Pending legislation would provide the money needed to continue running the registry through a fee on insurers. That fee would go into a vaccine trust fund, which also would be used to purchase childhood vaccines.
Massachusetts historically has used state and federal money to buy vaccines to ensure that children and many uninsured adults have access to the shots. But the state’s budget crunch prompted lawmakers for the past three years to shift the state’s costs to insurers through an assessed fee.
The pending legislation uses that formula to fund the registry and the purchase of vaccines. So did the earlier vaccine legislation proposed in January 2009 by Representative Alice Wolf, a Cambridge Democrat.
Insurers, however, were not keen on the legislation and lobbied against it. The proposal died in the Senate’s Ways and Means committee, as legislators awaited an analysis of the impact it would have on insurance costs.
That analysis, which was conducted by the Patrick administration, concluded that the assessments and related financial requirements would add between $.70 and $1.38 to the monthly costs for each insured Massachusetts resident.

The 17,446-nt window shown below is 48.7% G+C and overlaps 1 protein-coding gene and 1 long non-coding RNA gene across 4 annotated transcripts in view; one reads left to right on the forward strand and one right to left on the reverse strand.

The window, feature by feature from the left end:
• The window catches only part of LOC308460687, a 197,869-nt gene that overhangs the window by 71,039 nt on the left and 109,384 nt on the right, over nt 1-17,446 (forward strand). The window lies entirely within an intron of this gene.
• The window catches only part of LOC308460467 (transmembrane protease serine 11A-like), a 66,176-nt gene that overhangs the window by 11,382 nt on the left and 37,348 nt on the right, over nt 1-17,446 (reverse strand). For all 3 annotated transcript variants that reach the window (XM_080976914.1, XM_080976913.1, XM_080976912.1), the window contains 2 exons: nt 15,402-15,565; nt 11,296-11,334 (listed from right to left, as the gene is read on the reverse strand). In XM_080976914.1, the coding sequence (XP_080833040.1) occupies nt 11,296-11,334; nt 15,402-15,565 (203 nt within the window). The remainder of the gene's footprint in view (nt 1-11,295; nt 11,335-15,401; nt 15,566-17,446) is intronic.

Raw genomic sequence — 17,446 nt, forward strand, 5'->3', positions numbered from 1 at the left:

A spokesman for the Massachusetts Association of Health Plans, a trade association that represents insurers, said the organization will now likely support the legislation, although with a few tweaks. “We see value and importance in vaccines, and the registry,’’ said association spokesman Eric Linzer.
The legislation, cosponsored by Senator Richard Moore, an Uxbridge Democrat, has been sitting in the legislature’s Joint Committee on Health Care Financing since it was resubmitted this session in January. Moore is cochairman of that committee.
In a statement, Moore’s office said the senator and his committee have been busy with reforming the payment system for health care providers. It said the vaccine registry “is a component of Senator Moore’s aggressive legislative agenda, and identifying a sustainable funding mechanism for the registry remains a personal priority of his.’’